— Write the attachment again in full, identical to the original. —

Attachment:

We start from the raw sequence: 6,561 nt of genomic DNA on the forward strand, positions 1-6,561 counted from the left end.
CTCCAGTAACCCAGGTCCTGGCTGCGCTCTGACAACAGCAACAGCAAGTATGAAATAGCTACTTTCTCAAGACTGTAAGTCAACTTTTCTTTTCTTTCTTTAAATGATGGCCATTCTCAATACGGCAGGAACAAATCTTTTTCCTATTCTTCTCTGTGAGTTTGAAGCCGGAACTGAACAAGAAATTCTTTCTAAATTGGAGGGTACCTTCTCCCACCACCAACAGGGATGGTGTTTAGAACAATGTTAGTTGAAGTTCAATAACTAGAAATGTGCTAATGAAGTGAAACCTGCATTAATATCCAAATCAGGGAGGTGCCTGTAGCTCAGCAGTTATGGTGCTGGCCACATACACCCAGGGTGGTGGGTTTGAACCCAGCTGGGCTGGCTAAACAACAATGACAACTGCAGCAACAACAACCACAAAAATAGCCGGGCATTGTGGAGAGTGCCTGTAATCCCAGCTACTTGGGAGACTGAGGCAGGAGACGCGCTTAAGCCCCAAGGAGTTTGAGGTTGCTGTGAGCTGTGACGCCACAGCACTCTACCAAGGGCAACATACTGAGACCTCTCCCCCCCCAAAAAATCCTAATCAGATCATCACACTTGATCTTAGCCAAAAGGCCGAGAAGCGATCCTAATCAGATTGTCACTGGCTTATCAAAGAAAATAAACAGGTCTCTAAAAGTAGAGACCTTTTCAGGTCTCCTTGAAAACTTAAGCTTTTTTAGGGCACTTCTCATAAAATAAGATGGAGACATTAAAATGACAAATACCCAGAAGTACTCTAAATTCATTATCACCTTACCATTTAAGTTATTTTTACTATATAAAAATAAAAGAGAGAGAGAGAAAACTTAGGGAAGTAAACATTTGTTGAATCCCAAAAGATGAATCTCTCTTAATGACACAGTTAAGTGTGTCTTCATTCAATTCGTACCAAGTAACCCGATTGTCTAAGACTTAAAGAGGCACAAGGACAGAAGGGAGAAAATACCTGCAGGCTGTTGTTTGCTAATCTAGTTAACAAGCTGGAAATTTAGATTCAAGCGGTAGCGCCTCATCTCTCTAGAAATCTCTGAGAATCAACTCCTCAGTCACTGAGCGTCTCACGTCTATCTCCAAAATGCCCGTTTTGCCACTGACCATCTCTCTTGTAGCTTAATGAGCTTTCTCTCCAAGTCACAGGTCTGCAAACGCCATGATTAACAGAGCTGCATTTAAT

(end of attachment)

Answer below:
We start from the raw sequence: 6,561 nt of genomic DNA on the forward strand, positions 1-6,561 counted from the left end.
CTCCAGTAACCCAGGTCCTGGCTGCGCTCTGACAACAGCAACAGCAAGTATGAAATAGCTACTTTCTCAAGACTGTAAGTCAACTTTTCTTTTCTTTCTTTAAATGATGGCCATTCTCAATACGGCAGGAACAAATCTTTTTCCTATTCTTCTCTGTGAGTTTGAAGCCGGAACTGAACAAGAAATTCTTTCTAAATTGGAGGGTACCTTCTCCCACCACCAACAGGGATGGTGTTTAGAACAATGTTAGTTGAAGTTCAATAACTAGAAATGTGCTAATGAAGTGAAACCTGCATTAATATCCAAATCAGGGAGGTGCCTGTAGCTCAGCAGTTATGGTGCTGGCCACATACACCCAGGGTGGTGGGTTTGAACCCAGCTGGGCTGGCTAAACAACAATGACAACTGCAGCAACAACAACCACAAAAATAGCCGGGCATTGTGGAGAGTGCCTGTAATCCCAGCTACTTGGGAGACTGAGGCAGGAGACGCGCTTAAGCCCCAAGGAGTTTGAGGTTGCTGTGAGCTGTGACGCCACAGCACTCTACCAAGGGCAACATACTGAGACCTCTCCCCCCCCAAAAAATCCTAATCAGATCATCACACTTGATCTTAGCCAAAAGGCCGAGAAGCGATCCTAATCAGATTGTCACTGGCTTATCAAAGAAAATAAACAGGTCTCTAAAAGTAGAGACCTTTTCAGGTCTCCTTGAAAACTTAAGCTTTTTTAGGGCACTTCTCATAAAATAAGATGGAGACATTAAAATGACAAATACCCAGAAGTACTCTAAATTCATTATCACCTTACCATTTAAGTTATTTTTACTATATAAAAATAAAAGAGAGAGAGAGAAAACTTAGGGAAGTAAACATTTGTTGAATCCCAAAAGATGAATCTCTCTTAATGACACAGTTAAGTGTGTCTTCATTCAATTCGTACCAAGTAACCCGATTGTCTAAGACTTAAAGAGGCACAAGGACAGAAGGGAGAAAATACCTGCAGGCTGTTGTTTGCTAATCTAGTTAACAAGCTGGAAATTTAGATTCAAGCGGTAGCGCCTCATCTCTCTAGAAATCTCTGAGAATCAACTCCTCAGTCACTGAGCGTCTCACGTCTATCTCCAAAATGCCCGTTTTGCCACTGACCATCTCTCTTGTAGCTTAATGAGCTTTCTCTCCAAGTCACAGGTCTGCAAACGCCATGATTAACAGAGCTGCATTTAAT